Hi! This is in relation to several conversations I’ve had with you on the Blender SE, for example the one at https://blender.stackexchange.com/questions/244450/how-does-blender-rotate-parented-bones/244507?noredirect=1#comment416613_244507 . Because you had a lot of questions, I recommended asking here, because SE really isn’t good for this kind of back-and-forth. Throwing this out there, so that’s there’s some context for anyone; and I’m going to skip what’s already been dealt with there-- I’m gonna get into it.

First thing I see on opening your file is that your armature has unapplied scale. So I’m going to apply that first, because it makes it difficult to measure things.

So, of course, if we open up your file, and only rotate Right leg by 45 degrees in world X, then Right knee also rotates 45 degrees in world X. Because it is RL that is rotating, RK’s rotation is about the origin of RL. That position is world space 0.46, 0.22, 3.82-- the location of the head of RL. Notice that if we rotate RL, we do nothing to change the **position** of RL.

If we then rotate ROOTJOINT, its child RL will rotate around the center of ROOTJOINT, and RK will rotate about ROOTJOINT, then about RL. There are two centers of rotation at that point, but the centers of rotation aren’t stored anywhere in RK; they are encoded in the position of ROOTJOINT and RK (or, more specifically, in their inverse matrices.)

Now, before we get any further, I want to emphasize something. I’ve never written a skeletal animation system. I’ve read about 3D math, but that’s not the same thing. I haven’t worked through all the problems and likely errors, and errors come easy. So it’s entirely likely that I’m going to get some details wrong in what I write below, details like multiplication order. I’m not necessarily getting the terminology right everywhere. I’m just aiming to communicate how a child actually acquires its parent’s rotation, mathematically.

Let’s make something super idealized here:

I got bones P and C there. P is at origin. C is at 0,1,0. C is parented to P. All xxes align with world axes.

So the instant that I leave edit mode here, Blender will calculate what is called an inverse matrix for these bones. This is the matrix needed to bring the bone into perfect agreement with the world (really, the armature, but the armature agrees with the world here.) P is already in agreement with the world, so P’s inverse is going to be the identity matrix: 4x4, with 1s down the diagonal, and the rest are 0s. C’s inverse is going to represent only the translation it needs to bring it to the origin, so it’s going to be mostly 0s, with 1s down the diagonal, but the 2nd row of the 4th column will have a -1 in it. (What’s a row and what’s a column depends on the software/API, so don’t get too hung up on it. There’s more than one way to represent the math that is identical.)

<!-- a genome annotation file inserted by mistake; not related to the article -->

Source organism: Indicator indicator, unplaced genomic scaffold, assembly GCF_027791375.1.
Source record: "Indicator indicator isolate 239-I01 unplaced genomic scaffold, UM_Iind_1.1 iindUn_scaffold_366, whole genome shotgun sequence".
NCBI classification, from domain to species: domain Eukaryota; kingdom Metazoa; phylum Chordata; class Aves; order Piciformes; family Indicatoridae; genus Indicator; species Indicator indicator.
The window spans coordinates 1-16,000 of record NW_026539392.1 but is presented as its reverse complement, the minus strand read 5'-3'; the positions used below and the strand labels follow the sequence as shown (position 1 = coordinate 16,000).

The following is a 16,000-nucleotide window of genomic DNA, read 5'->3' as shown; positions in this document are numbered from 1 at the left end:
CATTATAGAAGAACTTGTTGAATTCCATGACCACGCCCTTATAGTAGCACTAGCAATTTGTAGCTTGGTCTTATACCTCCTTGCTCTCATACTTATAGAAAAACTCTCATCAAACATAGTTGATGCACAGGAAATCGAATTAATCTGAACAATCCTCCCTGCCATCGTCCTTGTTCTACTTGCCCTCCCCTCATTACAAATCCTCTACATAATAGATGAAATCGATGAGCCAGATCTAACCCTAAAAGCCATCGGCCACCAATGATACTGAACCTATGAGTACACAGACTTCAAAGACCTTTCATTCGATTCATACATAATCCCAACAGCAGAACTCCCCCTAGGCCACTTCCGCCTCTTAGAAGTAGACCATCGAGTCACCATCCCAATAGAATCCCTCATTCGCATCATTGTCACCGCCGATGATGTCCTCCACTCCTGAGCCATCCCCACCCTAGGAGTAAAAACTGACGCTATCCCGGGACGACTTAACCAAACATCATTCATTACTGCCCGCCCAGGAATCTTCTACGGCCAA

Now, if we parent a point at 0,1,0 to P, and then rotate P by 45 degrees, where is that point? We need to make a matrix out of that 45 degrees rotation. Which I’m not going to do, but you can find out how at https://en.wikipedia.org/wiki/Rotation_matrix . *Then*, to find the real transformation here, P will multiply three matrices: its inverse (which is identity), then its local transformation (that rotation matrix), then the inverse of its inverse (which is likewise identity.) Let’s call this matrix Mp. In this case, this matrix is identical to the rotation matrix we made, because all the identity multiplications don’t do anything, it’s like multiplying by 1.

So now we have a single matrix Mp describing the transformation of P. To find out the position of the point, we multiply (0,1,0,1) by Mp. The answer is the transformed position of the point. That extra “1” at the end is the “w”; it doesn’t really mean much in this case, but you should know that it exists, and that it’s always 1 until we do something weird (like do a perspective transform on the point to get inside a camera’s frustum.) If we rotate P by 45 degrees in world Z and do our matrix multiplication, we’re going to get something like (-cos45d, sin45d, 0, 1) as our answer. We don’t pay any attention to the w, but it’s still there.

Okay, now let’s figure out another point. This one is at 0,2,0, and it’s parented to C. So we need to find the transform matrix of C. What is that matrix? It is C’s inverse, times C’s local transform, times the inverse of C’s inverse. Let’s call this particular product “Mc”. Now, if C has no transform, then that’s C’s inverse matrix, times identity, times the inverse of our inverse matrix, which all comes out to the identity matrix. However, because C is parented to P, we need to do one more thing: we need to multiply Mp by Mc. If Mc is identity, that product is just Mp. So when we run our new point through Mc’s matrix, it’s exactly the same as if we had just run it through Mp’s matrix-- it’s exactly the same as if that point was parented to P.

But, when we give C some local rotation, then Mc is no longer the identity matrix. To find the position of our new point, we need to calculate (0,2,0,1) times (Mp times Mc).

What are these matrices Mc and Mp? Mc represents a rotation about the origin of C. Mp represents a rotation about P. When we multiply them, we no longer have anything that can cleanly be said to be a single rotation, or could even cleanly be said to be just a rotation. We have two, sequential rotations: rotation about P, followed by rotation about C.

C never knows that P rotated. P never knows that C rotated. And our transformed points only ever know the final matrix into which they’re multiplied; that second point never knows that it has some particular rotation from C, let alone that it’s also inheriting some rotation from P.